[0008] In another example, a wellbore automation system includes a data acquisition system that is communicatively coupled to a first plurality of sensors coupled to a downhole tool. The downhole tool is configured to measure physical parameters of a wellbore. The wellbore automation system also includes a second plurality of sensors that are configured to measure operating parameters of wellbore equipment of a well-logging system. The wellbore automation system further includes an automation controller that is communicatively coupled the first plurality of sensors and the second plurality of sensors. The automation controller may control operation of the wellbore equipment based at least in part on feedback from the first plurality of sensors, the second plurality of sensors, and defined operating instructions.

[0009] In another example, a method of operating a wellbore automation system includes receiving defined operating instructions. The defined operating instructions include instructions for controlling wellbore equipment of a well-logging system. The method also includes measuring physical parameters of a wellbore using a first plurality of sensors. The first plurality of sensors are coupled to a downhole tool disposed within the wellbore. The method further includes measuring operating parameters of the wellbore equipment using a second plurality of sensors and controlling the wellbore equipment based at least in part on the defined operating instructions, feedback from the first plurality of sensors, feedback from the second plurality of sensors, or any combination thereof.

[0010] Various refinements of the features noted above may be undertaken in relation to various aspects of the present disclosure. Further features may also be incorporated in these various aspects as well. These refinements and additional features may exist individually or in any combination. For instance, various features discussed below in relation to one or more of the illustrated embodiments may be incorporated into any of the above-described aspects of the present disclosure alone or in any combination. The brief summary presented above is intended to familiarize the reader with certain aspects and contexts of embodiments of the present disclosure without limitation to the claimed subject matter.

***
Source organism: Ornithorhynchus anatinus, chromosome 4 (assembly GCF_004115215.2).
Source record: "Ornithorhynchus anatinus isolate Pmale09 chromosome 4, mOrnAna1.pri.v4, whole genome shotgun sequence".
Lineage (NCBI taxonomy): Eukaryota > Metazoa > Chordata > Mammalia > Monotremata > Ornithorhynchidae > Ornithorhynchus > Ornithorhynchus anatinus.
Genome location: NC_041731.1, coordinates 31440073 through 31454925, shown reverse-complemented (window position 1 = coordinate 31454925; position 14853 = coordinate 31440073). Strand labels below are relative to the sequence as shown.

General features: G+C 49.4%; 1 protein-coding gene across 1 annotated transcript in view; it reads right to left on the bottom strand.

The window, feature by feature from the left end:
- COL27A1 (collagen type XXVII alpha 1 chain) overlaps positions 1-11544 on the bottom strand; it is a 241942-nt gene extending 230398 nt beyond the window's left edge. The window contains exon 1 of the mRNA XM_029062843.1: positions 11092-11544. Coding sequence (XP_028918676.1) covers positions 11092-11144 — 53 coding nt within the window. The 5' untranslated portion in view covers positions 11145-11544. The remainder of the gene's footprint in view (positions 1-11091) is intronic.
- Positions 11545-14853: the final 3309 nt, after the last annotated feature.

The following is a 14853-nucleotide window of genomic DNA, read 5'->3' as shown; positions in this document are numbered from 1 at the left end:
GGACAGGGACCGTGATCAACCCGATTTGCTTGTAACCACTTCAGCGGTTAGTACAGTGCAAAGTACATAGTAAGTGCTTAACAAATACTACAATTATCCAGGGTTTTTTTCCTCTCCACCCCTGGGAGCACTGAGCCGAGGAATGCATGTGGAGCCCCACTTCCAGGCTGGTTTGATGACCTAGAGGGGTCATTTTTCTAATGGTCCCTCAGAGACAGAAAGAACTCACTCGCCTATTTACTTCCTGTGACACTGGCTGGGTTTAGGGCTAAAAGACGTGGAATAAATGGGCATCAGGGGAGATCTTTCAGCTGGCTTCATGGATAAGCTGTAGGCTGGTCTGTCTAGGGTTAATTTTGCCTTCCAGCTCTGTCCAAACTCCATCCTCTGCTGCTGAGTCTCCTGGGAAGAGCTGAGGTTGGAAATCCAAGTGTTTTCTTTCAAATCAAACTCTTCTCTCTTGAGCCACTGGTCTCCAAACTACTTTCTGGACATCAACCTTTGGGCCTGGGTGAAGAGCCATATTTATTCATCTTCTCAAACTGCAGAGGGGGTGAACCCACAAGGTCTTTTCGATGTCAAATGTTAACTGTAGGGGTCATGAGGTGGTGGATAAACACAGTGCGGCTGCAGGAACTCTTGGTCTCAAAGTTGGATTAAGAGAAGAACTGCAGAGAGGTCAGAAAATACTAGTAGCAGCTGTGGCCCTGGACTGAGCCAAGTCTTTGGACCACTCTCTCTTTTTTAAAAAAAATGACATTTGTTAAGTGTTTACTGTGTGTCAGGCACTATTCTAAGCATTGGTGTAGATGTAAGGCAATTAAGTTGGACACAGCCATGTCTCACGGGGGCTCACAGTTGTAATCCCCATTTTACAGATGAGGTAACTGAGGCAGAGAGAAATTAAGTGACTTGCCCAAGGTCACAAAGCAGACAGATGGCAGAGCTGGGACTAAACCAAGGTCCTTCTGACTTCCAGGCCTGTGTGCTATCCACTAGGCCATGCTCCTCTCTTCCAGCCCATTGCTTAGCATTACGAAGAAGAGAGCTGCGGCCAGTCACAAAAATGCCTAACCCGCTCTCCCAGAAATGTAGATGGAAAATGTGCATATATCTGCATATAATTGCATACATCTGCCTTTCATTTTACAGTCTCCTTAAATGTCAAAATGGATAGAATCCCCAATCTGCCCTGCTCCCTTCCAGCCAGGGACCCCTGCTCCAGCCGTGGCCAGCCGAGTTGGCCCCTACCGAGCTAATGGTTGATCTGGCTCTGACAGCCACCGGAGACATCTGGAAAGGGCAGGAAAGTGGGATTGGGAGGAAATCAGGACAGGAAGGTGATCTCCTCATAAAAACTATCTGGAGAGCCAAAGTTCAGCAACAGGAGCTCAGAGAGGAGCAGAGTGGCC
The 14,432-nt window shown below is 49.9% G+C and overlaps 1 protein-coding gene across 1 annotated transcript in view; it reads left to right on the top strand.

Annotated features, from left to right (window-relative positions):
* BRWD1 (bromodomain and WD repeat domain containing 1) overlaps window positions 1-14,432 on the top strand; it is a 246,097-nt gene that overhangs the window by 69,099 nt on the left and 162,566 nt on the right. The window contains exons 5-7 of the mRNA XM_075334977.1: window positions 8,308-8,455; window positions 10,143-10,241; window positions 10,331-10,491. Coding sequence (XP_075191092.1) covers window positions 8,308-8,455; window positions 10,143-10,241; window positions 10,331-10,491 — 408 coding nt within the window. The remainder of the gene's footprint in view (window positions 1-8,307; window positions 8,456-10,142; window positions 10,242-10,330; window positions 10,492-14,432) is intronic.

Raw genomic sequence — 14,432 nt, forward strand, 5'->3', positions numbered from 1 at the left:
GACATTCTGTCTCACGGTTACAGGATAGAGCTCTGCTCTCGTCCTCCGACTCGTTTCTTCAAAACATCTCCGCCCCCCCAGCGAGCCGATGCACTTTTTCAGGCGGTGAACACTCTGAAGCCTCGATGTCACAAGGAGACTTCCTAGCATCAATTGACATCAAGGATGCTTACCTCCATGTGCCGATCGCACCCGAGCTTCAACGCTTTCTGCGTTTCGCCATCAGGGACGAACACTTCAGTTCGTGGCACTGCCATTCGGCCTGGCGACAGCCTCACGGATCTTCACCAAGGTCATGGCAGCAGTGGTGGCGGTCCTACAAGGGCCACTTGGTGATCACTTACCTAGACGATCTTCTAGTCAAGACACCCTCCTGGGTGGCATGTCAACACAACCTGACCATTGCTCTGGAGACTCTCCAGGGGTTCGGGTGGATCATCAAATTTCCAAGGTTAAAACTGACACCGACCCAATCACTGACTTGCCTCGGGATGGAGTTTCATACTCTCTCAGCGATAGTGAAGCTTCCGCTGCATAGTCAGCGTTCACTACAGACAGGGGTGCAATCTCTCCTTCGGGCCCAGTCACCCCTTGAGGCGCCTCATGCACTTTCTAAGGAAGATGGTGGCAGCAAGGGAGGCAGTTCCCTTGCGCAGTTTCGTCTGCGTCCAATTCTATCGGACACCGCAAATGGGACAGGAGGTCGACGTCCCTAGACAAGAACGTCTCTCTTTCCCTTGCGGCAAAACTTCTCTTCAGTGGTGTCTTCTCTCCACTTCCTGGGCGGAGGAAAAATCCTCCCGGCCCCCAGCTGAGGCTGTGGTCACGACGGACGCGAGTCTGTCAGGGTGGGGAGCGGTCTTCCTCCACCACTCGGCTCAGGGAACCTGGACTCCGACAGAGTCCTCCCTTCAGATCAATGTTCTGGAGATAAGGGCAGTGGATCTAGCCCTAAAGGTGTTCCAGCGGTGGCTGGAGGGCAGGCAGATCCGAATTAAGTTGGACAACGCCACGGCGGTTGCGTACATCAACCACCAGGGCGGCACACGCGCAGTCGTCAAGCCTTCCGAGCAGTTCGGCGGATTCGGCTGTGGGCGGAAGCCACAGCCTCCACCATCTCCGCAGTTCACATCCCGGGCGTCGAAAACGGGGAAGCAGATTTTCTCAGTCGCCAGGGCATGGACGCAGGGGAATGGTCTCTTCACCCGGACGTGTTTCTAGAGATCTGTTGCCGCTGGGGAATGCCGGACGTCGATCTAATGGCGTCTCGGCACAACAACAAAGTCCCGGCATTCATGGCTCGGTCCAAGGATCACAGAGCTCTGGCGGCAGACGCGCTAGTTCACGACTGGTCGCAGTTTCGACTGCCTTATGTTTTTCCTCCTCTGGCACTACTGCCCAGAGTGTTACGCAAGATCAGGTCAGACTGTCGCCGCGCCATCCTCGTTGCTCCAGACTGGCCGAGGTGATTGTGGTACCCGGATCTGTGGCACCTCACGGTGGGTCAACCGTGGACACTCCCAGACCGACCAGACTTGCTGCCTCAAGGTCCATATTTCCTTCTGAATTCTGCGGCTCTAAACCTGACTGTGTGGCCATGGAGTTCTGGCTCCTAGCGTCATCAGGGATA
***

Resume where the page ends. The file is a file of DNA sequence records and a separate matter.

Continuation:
BRIEF DESCRIPTION OF THE DRAWINGS

[0011] Various aspects of this disclosure may be better understood upon reading the following detailed description and upon reference to the drawings in which:

[0012] FIG. 1 is a schematic diagram of a well-logging system, in accordance with an embodiment of the present disclosure;

[0013] FIG. 2 is a schematic diagram of an embodiment of the well-logging system of FIG. 1, in accordance with an embodiment of the present disclosure;

[0014] FIG. 3 is a schematic diagram of an embodiment of the well-logging system of FIG. 2, in accordance with an embodiment of the present disclosure; [0015] FIG. 4 is a wellbore automation system that may be used to automate the well-logging system of FIGS. 1-3, in accordance with an embodiment of the present disclosure;